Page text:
The .Gov Defense and The Strange Alliance In Favor Of Warrantless Seizures

440px-Director_Robert_S._Mueller-_III-1280px-US-GeneralServicesAdministration-Logo.svgYesterday, the Hill posted a column discussing serious legal concerns raised the seizure of transition team emails by Special Counsel Robert Mueller. While the privacy dangers would seem obvious, many dismissed such concerns with a type of .gov defense. The arguement goes something like this: since the transition team used a government address and server (with a “” address), they had no expectation of privacy (or presumably privileges) in the contents of their communications. In another example of rage overcoming reason, this view is being espoused with little concern for its implications for the future.

The overwhelming desire of some to see the prosecution of President Trump has created a strange alliance of some liberals with prosecutors in supporting warrantless searches and heavy-handed tactics. There is palpable attitude that “no cost is too great” to remove Trump, even at the cost privacy or constitutional protections. This week, Minority Leader Charles Schumer went to the floor dismiss concerns raised about Mueller’s tactics as “nothing more than propaganda and disinformation to try and turn the public’s attention away from the real investigation.”

This however is a question of means not ends. I believe Mueller had a legitimate interest in some of these emails and could have likely obtained most them through a court. However, there is no indication that a court order was ever secured by Mueller or demanded by GSA.

Transition records do not constitute agency or presidential material. Commentators have avoided this threshold issue by adopting the secondary position that there was some form of waiver – either express or implied – in the use of the GSA and its computer system. Former federal prosecutor Jeffrey Cramer dismissed any legal or privacy concerns on this basis in declaring: “This is not a problem. The server owner, in this case GSA, properly has the emails and can turn them over if there was a subpoena or court order.” The problem is that there is no record of a subpoena or court order of any kind – only a demand letter following express objections from the transition team that the emails contained privilege and confidential information. Moreover, even if there were an order, there remain questions of whether it should have been issued without greater protection for claims of privileged material.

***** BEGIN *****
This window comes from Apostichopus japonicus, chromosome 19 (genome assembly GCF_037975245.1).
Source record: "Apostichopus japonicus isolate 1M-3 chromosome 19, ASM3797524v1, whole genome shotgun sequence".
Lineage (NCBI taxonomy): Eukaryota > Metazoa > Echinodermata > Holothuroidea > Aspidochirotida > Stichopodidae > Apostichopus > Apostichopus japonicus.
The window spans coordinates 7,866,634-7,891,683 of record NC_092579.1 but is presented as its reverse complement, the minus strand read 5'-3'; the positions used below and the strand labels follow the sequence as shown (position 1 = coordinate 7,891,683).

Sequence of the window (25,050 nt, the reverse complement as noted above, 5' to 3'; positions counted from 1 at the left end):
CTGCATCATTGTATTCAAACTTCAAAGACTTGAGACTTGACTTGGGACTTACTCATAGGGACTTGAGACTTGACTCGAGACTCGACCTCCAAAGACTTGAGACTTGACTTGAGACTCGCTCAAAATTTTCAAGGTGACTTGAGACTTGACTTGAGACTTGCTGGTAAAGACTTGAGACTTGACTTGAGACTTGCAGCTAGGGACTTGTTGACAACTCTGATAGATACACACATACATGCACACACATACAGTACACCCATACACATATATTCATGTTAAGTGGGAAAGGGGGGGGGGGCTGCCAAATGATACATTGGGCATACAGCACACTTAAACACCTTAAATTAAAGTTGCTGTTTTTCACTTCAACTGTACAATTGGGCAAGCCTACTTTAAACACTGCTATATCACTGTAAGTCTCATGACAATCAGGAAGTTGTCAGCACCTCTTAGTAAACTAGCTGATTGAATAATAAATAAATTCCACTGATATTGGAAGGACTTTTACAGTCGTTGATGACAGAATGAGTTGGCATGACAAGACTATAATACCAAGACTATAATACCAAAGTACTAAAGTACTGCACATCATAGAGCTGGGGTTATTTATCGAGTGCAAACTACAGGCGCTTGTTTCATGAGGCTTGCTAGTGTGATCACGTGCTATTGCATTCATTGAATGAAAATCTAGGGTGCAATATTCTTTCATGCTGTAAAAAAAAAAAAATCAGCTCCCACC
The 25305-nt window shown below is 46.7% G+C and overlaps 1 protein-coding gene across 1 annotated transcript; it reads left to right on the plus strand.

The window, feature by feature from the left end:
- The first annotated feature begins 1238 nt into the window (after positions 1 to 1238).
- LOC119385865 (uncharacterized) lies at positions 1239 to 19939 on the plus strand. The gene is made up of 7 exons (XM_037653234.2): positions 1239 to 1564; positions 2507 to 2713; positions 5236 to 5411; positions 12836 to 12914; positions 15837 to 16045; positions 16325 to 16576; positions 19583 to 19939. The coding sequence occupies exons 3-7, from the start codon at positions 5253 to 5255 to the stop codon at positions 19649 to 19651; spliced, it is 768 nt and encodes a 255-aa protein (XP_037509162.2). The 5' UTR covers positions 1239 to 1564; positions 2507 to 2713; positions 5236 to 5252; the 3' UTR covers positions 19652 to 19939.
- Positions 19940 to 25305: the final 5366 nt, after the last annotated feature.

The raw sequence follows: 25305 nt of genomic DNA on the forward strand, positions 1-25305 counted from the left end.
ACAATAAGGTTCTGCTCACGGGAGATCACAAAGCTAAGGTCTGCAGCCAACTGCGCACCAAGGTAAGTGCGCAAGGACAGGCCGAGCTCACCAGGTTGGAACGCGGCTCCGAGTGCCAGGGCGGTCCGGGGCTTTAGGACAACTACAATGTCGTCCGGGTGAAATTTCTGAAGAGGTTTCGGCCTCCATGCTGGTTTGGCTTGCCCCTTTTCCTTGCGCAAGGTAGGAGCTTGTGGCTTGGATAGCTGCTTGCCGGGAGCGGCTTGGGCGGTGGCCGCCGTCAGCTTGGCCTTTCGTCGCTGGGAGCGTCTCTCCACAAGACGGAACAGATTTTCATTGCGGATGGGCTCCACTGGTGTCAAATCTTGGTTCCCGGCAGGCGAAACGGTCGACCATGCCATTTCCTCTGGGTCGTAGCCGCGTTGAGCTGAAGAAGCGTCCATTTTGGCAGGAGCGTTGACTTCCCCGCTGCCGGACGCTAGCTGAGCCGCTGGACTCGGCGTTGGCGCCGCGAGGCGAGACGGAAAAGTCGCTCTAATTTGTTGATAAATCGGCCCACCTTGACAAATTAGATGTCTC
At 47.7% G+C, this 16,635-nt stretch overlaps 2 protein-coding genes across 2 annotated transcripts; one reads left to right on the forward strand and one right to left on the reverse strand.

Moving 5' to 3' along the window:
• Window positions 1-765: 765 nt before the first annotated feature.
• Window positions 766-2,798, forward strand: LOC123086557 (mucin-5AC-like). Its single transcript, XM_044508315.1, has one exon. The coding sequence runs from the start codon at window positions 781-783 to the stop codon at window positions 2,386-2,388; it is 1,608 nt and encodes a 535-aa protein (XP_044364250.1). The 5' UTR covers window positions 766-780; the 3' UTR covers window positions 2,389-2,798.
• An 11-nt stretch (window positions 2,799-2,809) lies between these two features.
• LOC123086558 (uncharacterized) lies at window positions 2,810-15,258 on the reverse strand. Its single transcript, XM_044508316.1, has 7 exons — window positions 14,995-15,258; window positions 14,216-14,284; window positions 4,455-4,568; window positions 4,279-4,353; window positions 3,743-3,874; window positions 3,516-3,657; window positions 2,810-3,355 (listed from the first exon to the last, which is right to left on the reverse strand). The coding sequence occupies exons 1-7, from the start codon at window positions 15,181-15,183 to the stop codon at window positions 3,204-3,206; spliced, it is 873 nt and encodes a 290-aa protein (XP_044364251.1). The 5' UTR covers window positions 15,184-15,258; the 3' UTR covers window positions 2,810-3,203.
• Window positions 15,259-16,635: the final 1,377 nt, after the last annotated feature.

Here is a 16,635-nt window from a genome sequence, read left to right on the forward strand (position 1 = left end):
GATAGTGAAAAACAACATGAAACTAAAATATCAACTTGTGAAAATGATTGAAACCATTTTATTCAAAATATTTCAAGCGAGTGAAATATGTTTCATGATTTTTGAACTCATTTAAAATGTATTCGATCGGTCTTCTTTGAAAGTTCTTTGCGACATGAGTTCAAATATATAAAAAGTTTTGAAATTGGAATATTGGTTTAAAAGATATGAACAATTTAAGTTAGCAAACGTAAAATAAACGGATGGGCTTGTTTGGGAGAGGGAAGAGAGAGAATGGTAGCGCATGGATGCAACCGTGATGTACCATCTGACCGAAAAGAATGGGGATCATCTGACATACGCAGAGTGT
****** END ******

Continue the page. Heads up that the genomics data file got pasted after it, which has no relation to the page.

Express Waiver

The express waiver argument was made by GSA attorney, Lenny Loewentritt. Loewentritt told Buzzfeed that there are disclaimers in the memorandum of understanding signed with the GSA so that “no expectation of privacy can be assumed.” Specifically, he said that the transition team knew that such material could be audited and monitored. However, that does not mean that communications can be reviewed for their content or turned without a court order. The same MOU reinforces that the GSA would delete “all data on [computing] devices” used by the transition team. Indeed, the transition counsel noted that they were assured in the MOU with the Obama Administration that it would “protect the confidentiality of transition information made available to the Government.”

Loewentritt also stressed that the GSA’s Rules of Behavior for Handling Personally Identifiable Information state that “a system manager may disclose your record without your consent under the Privacy Act when the disclosure is to a US law enforcement agency or instrumentality for a civil or criminal law enforcement purpose.” Again, however, that only means that, as the custodian of records, GSA can be required to turn over material. The possible compelled release of information does not mean that citizens have no privacy interests or privileges. For example, the disclaimer mentions civil litigation. Is Loewentritt suggesting that the GSA is free to turn over transition documents when a private litigant simply sends a compelling letter of need?